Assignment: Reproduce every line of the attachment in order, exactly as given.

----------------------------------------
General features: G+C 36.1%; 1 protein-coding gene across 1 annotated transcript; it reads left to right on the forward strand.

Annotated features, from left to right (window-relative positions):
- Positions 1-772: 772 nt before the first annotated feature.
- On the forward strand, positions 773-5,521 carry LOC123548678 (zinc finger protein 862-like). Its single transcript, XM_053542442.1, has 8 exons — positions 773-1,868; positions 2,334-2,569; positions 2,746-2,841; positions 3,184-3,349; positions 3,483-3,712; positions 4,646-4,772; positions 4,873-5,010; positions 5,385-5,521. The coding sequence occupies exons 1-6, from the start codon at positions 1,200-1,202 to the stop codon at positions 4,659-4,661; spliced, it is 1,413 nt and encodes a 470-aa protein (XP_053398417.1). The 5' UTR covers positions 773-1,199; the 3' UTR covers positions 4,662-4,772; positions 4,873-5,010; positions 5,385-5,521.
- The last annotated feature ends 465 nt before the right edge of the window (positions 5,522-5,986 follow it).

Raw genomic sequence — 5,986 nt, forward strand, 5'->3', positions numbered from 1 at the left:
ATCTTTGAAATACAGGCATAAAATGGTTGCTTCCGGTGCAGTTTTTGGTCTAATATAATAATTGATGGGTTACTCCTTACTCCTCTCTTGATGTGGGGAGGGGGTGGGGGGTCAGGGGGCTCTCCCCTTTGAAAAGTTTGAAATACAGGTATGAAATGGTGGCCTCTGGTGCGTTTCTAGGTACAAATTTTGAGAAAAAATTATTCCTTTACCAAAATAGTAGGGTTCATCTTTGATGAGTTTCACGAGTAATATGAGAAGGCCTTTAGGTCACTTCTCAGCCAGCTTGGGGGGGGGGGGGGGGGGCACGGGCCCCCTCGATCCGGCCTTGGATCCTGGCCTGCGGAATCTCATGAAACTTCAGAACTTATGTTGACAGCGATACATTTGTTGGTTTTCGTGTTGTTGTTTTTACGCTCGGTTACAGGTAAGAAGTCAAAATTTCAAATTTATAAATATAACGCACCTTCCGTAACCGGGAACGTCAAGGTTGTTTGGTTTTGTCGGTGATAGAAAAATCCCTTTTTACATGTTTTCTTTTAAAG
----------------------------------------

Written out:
General features: G+C 36.1%; 1 protein-coding gene across 1 annotated transcript; it reads left to right on the forward strand.

Annotated features, from left to right (window-relative positions):
- Positions 1-772: 772 nt before the first annotated feature.
- On the forward strand, positions 773-5,521 carry LOC123548678 (zinc finger protein 862-like). Its single transcript, XM_053542442.1, has 8 exons — positions 773-1,868; positions 2,334-2,569; positions 2,746-2,841; positions 3,184-3,349; positions 3,483-3,712; positions 4,646-4,772; positions 4,873-5,010; positions 5,385-5,521. The coding sequence occupies exons 1-6, from the start codon at positions 1,200-1,202 to the stop codon at positions 4,659-4,661; spliced, it is 1,413 nt and encodes a 470-aa protein (XP_053398417.1). The 5' UTR covers positions 773-1,199; the 3' UTR covers positions 4,662-4,772; positions 4,873-5,010; positions 5,385-5,521.
- The last annotated feature ends 465 nt before the right edge of the window (positions 5,522-5,986 follow it).

Raw genomic sequence — 5,986 nt, forward strand, 5'->3', positions numbered from 1 at the left:
ATCTTTGAAATACAGGCATAAAATGGTTGCTTCCGGTGCAGTTTTTGGTCTAATATAATAATTGATGGGTTACTCCTTACTCCTCTCTTGATGTGGGGAGGGGGTGGGGGGTCAGGGGGCTCTCCCCTTTGAAAAGTTTGAAATACAGGTATGAAATGGTGGCCTCTGGTGCGTTTCTAGGTACAAATTTTGAGAAAAAATTATTCCTTTACCAAAATAGTAGGGTTCATCTTTGATGAGTTTCACGAGTAATATGAGAAGGCCTTTAGGTCACTTCTCAGCCAGCTTGGGGGGGGGGGGGGGGGGCACGGGCCCCCTCGATCCGGCCTTGGATCCTGGCCTGCGGAATCTCATGAAACTTCAGAACTTATGTTGACAGCGATACATTTGTTGGTTTTCGTGTTGTTGTTTTTACGCTCGGTTACAGGTAAGAAGTCAAAATTTCAAATTTATAAATATAACGCACCTTCCGTAACCGGGAACGTCAAGGTTGTTTGGTTTTGTCGGTGATAGAAAAATCCCTTTTTACATGTTTTCTTTTAAAG